Clare Chapman joins NCC as financial officer
Nov. 29, 2006
NOTE: A photograph is available with this report at http://umns.umc.org.
NEW YORK (UMNS) - Clare Chapman, a United Methodist who has been actively involved in the National Council of Churches, will become that organization's financial officer in January.
Currently, Chapman serves as a staff executive for program and administration with the United Methodist Commission on Christian Unity and Interreligious Concerns, one of several positions she has held with the commission during the past 19 years.
Her selection as the NCC's new chief executive for administration and finance was approved by the NCC Governing Board and affirmed by the General Assembly of the NCC and Church World Service at its November meeting in Orlando. She has served on several NCC committees, commissions and task forces during the past six years.
"We couldn't be happier," said the Rev. Bob Edgar, a United Methodist pastor and chief executive of the NCC. "Clare has been a real leader on our administration and finance committee helping us through the loss of her predecessor, Leora Landmesser. The transition has been made much easier by Clare." Landmesser died of cancer earlier this year.
"I look forward to opportunities where I can participate with my new colleagues to support and enhance the programmatic focus of the council, provide further financial resources to enable its programs, and assist in the transitions that will come over the next year or so," Chapman said.
"The most effective organizations have strong collaboration between program and administration," she added. "It is a fact that every budget is a mission statement. It is my hope that working with my colleagues at the council we can be more fully integrated as we work together in the future."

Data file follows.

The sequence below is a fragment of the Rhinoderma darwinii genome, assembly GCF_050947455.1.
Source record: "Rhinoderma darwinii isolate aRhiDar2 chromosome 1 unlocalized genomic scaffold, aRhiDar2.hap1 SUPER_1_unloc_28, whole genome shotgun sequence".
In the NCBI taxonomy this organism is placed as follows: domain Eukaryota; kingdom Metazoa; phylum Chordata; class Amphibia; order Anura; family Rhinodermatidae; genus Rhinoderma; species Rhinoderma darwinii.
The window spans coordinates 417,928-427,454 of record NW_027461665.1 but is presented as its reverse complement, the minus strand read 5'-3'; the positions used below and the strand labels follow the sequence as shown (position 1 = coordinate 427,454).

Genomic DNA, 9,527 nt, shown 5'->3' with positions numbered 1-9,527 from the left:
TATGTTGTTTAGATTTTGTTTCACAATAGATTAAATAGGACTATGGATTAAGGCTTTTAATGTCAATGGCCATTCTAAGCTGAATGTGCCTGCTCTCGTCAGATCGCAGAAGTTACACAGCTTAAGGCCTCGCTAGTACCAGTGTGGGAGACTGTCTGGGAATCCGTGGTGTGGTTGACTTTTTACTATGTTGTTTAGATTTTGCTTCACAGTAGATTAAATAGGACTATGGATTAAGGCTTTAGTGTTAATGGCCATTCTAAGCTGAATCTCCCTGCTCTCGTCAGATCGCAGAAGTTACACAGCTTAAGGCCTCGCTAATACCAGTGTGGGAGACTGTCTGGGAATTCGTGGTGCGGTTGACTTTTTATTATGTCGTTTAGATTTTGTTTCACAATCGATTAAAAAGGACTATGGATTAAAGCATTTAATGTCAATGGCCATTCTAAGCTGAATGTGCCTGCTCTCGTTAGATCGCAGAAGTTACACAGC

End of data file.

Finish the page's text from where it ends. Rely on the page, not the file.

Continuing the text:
Chapman has extensive ecumenical and interfaith experience. She has twice been an adviser to the United Methodist delegation to the World Methodist Council and currently serves on the World Council of Churches' board of the U.S. conference. "My work has always been ecumenical, even though on behalf of the United Methodist Church and with significant denominational involvement," she noted.
She was chairperson of the drafting committee of an NCC policy statement on human biotechnology, "Fearfully and Wonderfully Made," that was adopted by the 2006 General Assembly.
Chapman holds four academic degrees. She received her juris doctor from New York Law School, a master of music degree from the University of Arizona, and two bachelor of arts degrees from the University of Central Florida, one in music and one in English.
*Information for this story was provided by the National Council of Churches.
News media contact: Linda Bloom, New York, (646) 369-3759 or email@example.com.
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